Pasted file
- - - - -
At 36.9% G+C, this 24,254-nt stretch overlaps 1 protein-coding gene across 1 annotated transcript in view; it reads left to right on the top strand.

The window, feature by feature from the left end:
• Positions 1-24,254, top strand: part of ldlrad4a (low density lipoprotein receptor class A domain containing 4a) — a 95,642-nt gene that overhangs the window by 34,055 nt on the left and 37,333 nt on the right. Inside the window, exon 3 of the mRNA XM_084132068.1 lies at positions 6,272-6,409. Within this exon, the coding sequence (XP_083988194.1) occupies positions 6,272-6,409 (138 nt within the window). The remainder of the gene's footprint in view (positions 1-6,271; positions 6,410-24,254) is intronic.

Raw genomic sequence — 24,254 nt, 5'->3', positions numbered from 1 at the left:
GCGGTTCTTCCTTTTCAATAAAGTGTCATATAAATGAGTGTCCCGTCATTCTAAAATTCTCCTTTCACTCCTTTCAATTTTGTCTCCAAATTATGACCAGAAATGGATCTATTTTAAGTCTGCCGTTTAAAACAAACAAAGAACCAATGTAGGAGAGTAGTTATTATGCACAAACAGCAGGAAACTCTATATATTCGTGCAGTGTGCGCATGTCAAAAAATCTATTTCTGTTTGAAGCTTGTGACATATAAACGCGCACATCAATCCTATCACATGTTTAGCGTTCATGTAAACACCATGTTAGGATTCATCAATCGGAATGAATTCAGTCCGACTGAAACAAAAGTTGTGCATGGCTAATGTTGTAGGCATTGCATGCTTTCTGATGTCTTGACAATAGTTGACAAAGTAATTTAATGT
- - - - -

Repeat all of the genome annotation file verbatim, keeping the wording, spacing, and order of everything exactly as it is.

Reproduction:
At 36.9% G+C, this 24,254-nt stretch overlaps 1 protein-coding gene across 1 annotated transcript in view; it reads left to right on the top strand.

The window, feature by feature from the left end:
• Positions 1-24,254, top strand: part of ldlrad4a (low density lipoprotein receptor class A domain containing 4a) — a 95,642-nt gene that overhangs the window by 34,055 nt on the left and 37,333 nt on the right. Inside the window, exon 3 of the mRNA XM_084132068.1 lies at positions 6,272-6,409. Within this exon, the coding sequence (XP_083988194.1) occupies positions 6,272-6,409 (138 nt within the window). The remainder of the gene's footprint in view (positions 1-6,271; positions 6,410-24,254) is intronic.

Raw genomic sequence — 24,254 nt, 5'->3', positions numbered from 1 at the left:
GCGGTTCTTCCTTTTCAATAAAGTGTCATATAAATGAGTGTCCCGTCATTCTAAAATTCTCCTTTCACTCCTTTCAATTTTGTCTCCAAATTATGACCAGAAATGGATCTATTTTAAGTCTGCCGTTTAAAACAAACAAAGAACCAATGTAGGAGAGTAGTTATTATGCACAAACAGCAGGAAACTCTATATATTCGTGCAGTGTGCGCATGTCAAAAAATCTATTTCTGTTTGAAGCTTGTGACATATAAACGCGCACATCAATCCTATCACATGTTTAGCGTTCATGTAAACACCATGTTAGGATTCATCAATCGGAATGAATTCAGTCCGACTGAAACAAAAGTTGTGCATGGCTAATGTTGTAGGCATTGCATGCTTTCTGATGTCTTGACAATAGTTGACAAAGTAATTTAATGT